Could you say what you intended to do with your MBA that left you $168,000 in debt in 140 characters or less? Well, if you can’t, then you are probably not going to get into Columbia Business School. It is asking applicants to answer the following question: “What is your post-M.B.A. professional goal?” in 200 characters or less. It is like they are encouraging people to have more ADD.
According to the Wall Street Journal:
“The hope is that these new components to the application process will help steer prospective students away from trying to anticipate what they think business schools want to hear, and will force those students out of their comfort zone.
Admissions officers say they are looking for more authenticity and honesty, since essays can be carefully crafted, often with help from a professional M.B.A. admissions consultant.”
Other schools such as the University of Iowa, University of Pennsylvania’s Wharton School, University of Chicago and the University of California, Berkeley’s Haas School of Business are also using new non-traditional methods to get the most out of their applicants. The University of Iowa’s Henry B. Tippie School of Management this summer offered a full scholarship valued at $37,240 to the applicant who best answered, “What makes you an exceptional Tippie full-time M.B.A. candidate and future M.B.A. hire?” via a tweet. Since 2007 Haas has been asking applicants to answer the question, “What else should we know about you?” in a very short Power Point presentation. Harvard Business School this year began directing current applicants to “Answer a question you wish we’d asked,” an open-ended prompt that could be mentally exhausting. It is the lack of direction that is actually harder on an applicant.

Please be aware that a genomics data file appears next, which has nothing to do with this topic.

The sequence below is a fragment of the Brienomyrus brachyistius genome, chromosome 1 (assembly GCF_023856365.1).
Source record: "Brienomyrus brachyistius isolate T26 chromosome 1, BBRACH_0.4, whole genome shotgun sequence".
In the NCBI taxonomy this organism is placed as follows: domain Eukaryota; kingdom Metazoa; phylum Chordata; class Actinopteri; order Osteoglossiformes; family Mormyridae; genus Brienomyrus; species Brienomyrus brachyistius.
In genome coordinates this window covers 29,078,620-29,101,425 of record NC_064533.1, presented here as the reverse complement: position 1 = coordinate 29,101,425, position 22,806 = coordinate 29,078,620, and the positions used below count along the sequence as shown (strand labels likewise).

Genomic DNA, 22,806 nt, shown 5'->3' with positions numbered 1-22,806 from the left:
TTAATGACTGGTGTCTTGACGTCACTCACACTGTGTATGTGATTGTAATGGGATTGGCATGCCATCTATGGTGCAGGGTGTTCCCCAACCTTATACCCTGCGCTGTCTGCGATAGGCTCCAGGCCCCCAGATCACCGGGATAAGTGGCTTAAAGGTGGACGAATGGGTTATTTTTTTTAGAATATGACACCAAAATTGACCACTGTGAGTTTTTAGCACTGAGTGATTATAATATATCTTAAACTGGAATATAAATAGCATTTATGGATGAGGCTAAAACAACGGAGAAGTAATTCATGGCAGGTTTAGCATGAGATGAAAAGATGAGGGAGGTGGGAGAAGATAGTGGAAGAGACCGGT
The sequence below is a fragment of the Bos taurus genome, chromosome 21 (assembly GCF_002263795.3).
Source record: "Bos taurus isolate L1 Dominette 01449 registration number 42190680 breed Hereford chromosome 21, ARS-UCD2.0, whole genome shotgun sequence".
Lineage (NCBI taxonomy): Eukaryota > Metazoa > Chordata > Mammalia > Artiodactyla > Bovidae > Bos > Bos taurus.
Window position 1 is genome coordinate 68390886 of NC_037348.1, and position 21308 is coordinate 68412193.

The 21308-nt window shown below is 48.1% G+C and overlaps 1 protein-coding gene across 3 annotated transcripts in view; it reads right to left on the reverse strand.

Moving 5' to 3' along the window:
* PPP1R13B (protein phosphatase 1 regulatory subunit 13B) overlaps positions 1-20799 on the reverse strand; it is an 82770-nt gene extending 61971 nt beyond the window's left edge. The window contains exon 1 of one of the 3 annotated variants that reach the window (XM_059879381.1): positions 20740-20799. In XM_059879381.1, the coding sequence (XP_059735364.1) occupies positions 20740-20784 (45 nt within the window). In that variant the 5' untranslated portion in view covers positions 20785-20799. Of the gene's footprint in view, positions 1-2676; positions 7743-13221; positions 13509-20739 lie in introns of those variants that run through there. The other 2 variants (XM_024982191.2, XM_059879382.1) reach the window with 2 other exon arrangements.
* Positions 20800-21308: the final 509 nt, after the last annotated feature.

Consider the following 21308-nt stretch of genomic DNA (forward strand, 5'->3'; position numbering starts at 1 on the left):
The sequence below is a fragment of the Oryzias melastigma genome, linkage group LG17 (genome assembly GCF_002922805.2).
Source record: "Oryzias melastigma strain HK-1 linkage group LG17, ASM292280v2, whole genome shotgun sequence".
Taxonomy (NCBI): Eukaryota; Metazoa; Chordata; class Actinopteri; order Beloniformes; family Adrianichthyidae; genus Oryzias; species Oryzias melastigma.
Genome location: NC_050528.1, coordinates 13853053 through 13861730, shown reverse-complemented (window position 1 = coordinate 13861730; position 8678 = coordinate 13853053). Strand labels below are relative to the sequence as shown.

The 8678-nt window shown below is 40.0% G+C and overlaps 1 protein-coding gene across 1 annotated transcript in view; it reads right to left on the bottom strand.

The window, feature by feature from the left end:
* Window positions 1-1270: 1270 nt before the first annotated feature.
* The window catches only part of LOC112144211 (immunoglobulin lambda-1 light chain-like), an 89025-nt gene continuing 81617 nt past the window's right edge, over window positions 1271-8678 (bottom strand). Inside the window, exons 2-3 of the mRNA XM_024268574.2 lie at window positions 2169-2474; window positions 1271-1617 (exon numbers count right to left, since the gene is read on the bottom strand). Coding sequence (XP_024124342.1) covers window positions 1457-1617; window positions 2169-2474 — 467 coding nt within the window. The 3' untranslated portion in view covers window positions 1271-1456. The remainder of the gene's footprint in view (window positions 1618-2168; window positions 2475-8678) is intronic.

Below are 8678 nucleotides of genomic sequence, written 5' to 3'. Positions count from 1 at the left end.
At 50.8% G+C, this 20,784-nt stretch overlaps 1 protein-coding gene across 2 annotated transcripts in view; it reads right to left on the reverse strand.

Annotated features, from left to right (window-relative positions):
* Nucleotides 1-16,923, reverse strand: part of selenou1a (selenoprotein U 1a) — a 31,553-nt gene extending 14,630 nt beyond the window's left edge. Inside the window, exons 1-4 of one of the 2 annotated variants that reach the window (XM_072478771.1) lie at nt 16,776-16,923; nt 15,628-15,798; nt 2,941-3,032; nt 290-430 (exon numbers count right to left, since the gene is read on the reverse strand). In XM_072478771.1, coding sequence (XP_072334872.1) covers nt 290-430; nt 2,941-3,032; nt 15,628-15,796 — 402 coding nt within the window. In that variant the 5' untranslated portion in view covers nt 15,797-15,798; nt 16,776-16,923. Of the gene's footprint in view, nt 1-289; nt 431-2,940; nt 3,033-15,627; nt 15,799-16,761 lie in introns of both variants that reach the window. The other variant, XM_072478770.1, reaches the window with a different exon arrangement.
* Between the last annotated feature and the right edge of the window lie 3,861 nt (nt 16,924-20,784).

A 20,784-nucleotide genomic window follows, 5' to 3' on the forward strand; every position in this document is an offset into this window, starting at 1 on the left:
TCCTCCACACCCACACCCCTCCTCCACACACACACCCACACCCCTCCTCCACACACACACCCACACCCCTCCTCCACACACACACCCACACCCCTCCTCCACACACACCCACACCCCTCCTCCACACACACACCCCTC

“There are many [applicants] who still think there is a formula to get into business school, who think there’s a certain type of response the admission people want to see,” said Stephanie Fujii, executive director of full-time M.B.A. admissions at Haas. According to Fujii, there isn’t.